I started learning web development fairly recently ago - I only have 2.5 years under my belt of serious web development experience. Sure, I dilly-dallied around for a while before that, and some people might say I have "10 years of experience", because I started with some .net stuff then. But in reality, I only started getting into real web development a few years ago.

I started on Django. I loved it. I became obsessed. Compared to my limited understanding of what I was doing in .net, Django made sense. You go from urls to views to templates and fill data in through models. How cool is that? For those of you about to defend .net and saying "hey, that's just MVC!", yes I know. But when I did .net I didn't understand that and didn't work with it - my focuses were on my "businessy" tasks.

Stepping into Frontend

I became a decent Django developer through multiple personal projects and a few client projects. Every hour in every day was a new learning experience, and slowly I felt I could do anything. I felt like Superman at the keyboard.

Towards the beginning of 2015 I joined a project called RealLife Global as their CTO and backend developer. I was doing some research about implementing AngularJS into a Django project because I wanted to be cool. Javascript frameworks are cool (and they will be for a very, very long time).

In the beginning phase, I was building out the API for our project, getting requirements in place from our business founders, and searching for a developer to complement myself after the developer that was on before me turned out to be absolutely horrible. The best complement was a frontend developer and after about 10 interviews we found Tomas (aka Mr. T-Rex) who turned out to be a f***** superstar and I couldn't be more grateful for everything he taught me during the project.

During the interview process, he mentioned that we try having a separate Ember CLI frontend application and API server. It's amazing how much progress is made, because the fact that I didn't know about that architecture is a bit laughable now. Oh well, you live and you learn, right?

I did my research and tried out an Ember tutorial just to make sure it passed my sniff tests. And it did, with flying colors.

Expanding my Frontend Skillz

In the old days (5 years ago) "frontend development" meant HTML, CSS, Javascript and JQuery. In the past 5 years it has exploded. Whether it's Angular1, Angular2, React, Ember, Backbone, or whatever new .JS comes out, there is a lot of room for frontend development. And all of these frameworks are super in.

In the RealLife Global project, the backend development only lasted so long. The last 4 months on the RealLife project were almost entirely spent learning frontend development - and it wasn't simple stuff. Ok, maybe in a few months or years I'll look back and say it was simple. I started to get comfortable and and decided to push myself as a frontend developer.

On my next client project, I decided to build with an ember application. Surprisingly, it went really well. It was/is the best project I've solo written in my entire profile.

There was only one problem - nothing stole my heart like Django did.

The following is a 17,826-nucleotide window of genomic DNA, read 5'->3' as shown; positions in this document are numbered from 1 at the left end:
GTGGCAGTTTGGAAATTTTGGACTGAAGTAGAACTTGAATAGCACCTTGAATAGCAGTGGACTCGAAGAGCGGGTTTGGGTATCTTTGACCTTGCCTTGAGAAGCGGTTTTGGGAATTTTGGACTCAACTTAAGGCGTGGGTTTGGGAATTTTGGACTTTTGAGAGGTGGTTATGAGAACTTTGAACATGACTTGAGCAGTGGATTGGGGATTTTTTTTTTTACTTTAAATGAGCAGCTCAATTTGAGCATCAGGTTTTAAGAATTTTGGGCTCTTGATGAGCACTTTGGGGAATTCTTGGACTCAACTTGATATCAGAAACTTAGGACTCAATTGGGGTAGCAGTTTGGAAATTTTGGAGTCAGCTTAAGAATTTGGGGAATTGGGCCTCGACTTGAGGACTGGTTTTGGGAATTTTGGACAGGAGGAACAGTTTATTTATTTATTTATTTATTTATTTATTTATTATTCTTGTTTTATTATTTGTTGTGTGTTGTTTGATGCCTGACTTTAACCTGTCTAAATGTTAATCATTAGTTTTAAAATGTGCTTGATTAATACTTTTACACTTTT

I tried a bit with Angular. I tried a bit with React. I tried a bit using node.js servers with sails.js, meteor.js and express.js. Javascript everywhere is what all the hype is about. I tried combinations such as the MEAN stack and Angular-Meteor. There was only one problem - nothing stole my heart like Django did.

The Tides Turn

Just today I decided to stop trying to be good at everything, and just be great at something. And then I decided to write about it.

There is absolutely no doubt about it, my frontend work in these past months has greatly increased my repertoire as a developer

There is absolutely no doubt about it, my frontend work in these past months has greatly increased my repertoire as a developer and I think it's something every modern developer needs to have an understanding of. Does every developer need to be an expert in it? No.

What made me decide to go back, you might ask? Well, part of it has to do with struggling to keep up with Ember due to documentation and guides that are very outdated due to a fast changing framework. If I loved it, I would keep up. But I don't. I love Django <3.

The other part is that I recently started to actually freelance seriously, and I picked up a Django project. I hadn't done full-stack Django for about a year and it feels amazing to be back in it. I have been working with Django this year, but only as an API server.

The other, other part is that I figured for freelancing it would be good to expand my toolkit, but in reality in the freelance world it is quite easy for me to find work just with Django. By no means am I going to stay stagnant, but if in 10 more years Django still has a large community, plethora of projects, and keeping up with the Joneses... then I'll be right there with it. #ddtid

JS Frameworks may be what's hot right now, but there are so many applications and websites built in gool 'ol Django, which just had its 10th birthday. For a framework to last 10 years, you have to do something right.

It's time to start focusing more on Django and become the best I can be at Django, the framework that first stole my heart (and devoured brain).